By this time, Frank conceded to the truth of his limited reading. He was only touching, not even reading the books he was referring to. This was his means to a Master of Fine Arts (MFA) education or at least to prepare for the Graduate Record Exam (GRE), of which he was afraid. The GRE stood as a line that he would probably not cross in his lifetime. He was not good at standardized tests and he reasoned that studying for the GRE or Law School Admissions Test (LSAT) would require the altering of his personality just to do well enough to get into the school of his choice.

“Beyond that,” Frank wrote, “it feels weird contacting you because I saw your picture and as an artist, I thought you were a beauty.” This statement belied the fact that while Frank did indeed think Nicole was a beauty, and while he was an artist, what he thought of her was sexual. Her face was “perfect.” There was no noise with the issue of her complexion, which was clean. Other photos of her were of an innocent and kind person, one showed her with two men her age. He asked her why she chose him.

Frank was hoping she was attracted. He prefaced with “As a writer” to offer her an alternative, however, which would save his face in case she simply selected him accidentally. He figured if it had been an accident, he could fabricate the rest of her interaction for a short story. It had to be “true” and thus he hoped her response would be something more interesting than if she merely had made a mistake.

Frank had made many mistakes on the site and luckily at those times the other people weren’t interested. He never had to tell them that he wasn’t interested. He also asked her what she needed, because he had read this somewhere as a question one should ask a person. The word ‘need’ seemed to embody a direct question, it cut out the possibility for misunderstanding and the passage of emotional baggage. He hoped it would open a range of responses. He wanted to meet her in person to see if she existed. This would narrow the uncertainty.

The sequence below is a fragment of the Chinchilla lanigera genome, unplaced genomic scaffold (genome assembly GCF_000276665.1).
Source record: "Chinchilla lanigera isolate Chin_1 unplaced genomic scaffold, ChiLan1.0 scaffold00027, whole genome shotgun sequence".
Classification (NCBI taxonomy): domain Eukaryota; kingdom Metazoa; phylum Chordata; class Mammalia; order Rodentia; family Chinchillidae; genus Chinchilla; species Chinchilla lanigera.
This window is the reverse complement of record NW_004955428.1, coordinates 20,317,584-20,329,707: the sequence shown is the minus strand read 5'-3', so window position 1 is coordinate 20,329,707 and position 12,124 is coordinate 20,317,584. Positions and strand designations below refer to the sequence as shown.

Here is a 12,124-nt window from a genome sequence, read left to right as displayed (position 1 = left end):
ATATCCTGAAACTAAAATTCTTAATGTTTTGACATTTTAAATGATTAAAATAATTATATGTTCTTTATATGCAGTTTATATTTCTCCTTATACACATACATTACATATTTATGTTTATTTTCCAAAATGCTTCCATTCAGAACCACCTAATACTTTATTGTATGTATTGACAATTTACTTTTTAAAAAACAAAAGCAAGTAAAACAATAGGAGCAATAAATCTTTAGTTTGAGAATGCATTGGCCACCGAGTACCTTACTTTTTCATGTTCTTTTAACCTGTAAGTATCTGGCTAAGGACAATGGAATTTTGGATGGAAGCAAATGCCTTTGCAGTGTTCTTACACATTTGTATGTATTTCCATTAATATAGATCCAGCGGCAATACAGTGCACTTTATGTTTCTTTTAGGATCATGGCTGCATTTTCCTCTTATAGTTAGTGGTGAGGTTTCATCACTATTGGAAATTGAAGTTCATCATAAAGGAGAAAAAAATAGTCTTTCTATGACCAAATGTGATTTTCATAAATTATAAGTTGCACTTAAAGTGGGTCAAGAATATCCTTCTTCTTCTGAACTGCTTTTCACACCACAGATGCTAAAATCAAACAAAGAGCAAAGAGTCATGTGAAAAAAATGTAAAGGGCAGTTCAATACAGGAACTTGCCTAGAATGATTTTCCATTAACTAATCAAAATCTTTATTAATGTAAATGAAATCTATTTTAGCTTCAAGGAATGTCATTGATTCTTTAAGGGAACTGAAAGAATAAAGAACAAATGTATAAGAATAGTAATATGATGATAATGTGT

“Hahaha, this is so unique!” she said. “You’re a writer then? I love to write. It’s funny you mention writing a short story. I am currently taking a class called ‘Short stories’ and it is focused on analyzing character development. I swiped right to do something spontaneous. I’m not looking for a romantic partner. I have a boyfriend. It’s fun to talk to different people sometimes. Right?”

“Pickles and Tarts” — Chapter 6

Chapter 6

“Hello again Nicole,” he wrote. “I haven’t read the books either.” He starts to think of this experience as an expression of truth and to see if he can make a connection with her based on the truth of himself and being open in all of his responses.

“I am currently reading The History of the Novel and I happened on the section,” Frank typed, “where Schmidt talks about the Brontes and their influence. Beyond that, it feels weird contacting you because I realize you are much younger.  I just saw your picture and as an artist, I thought you were beautiful. I wondered what you thought and was flattered that you would respond to me causing a match. Perhaps you made a mistake and accidentally moved my photo to the right instead of to the left.” 

Frank stopped and looked at his keyboard for a moment, giving his mind a chance to catch up.

“Also, as a writer,” Frank said, “I thought it might be interesting to flesh this out in the sense of exploring how we both feel and think about the other and turn it into a short story. I don’t know what your intentions are. What would you like to happen? Do you want to meet for coffee? Do you want to work on an article? What is on your mind? What do you need? I look forward to hearing from you again.”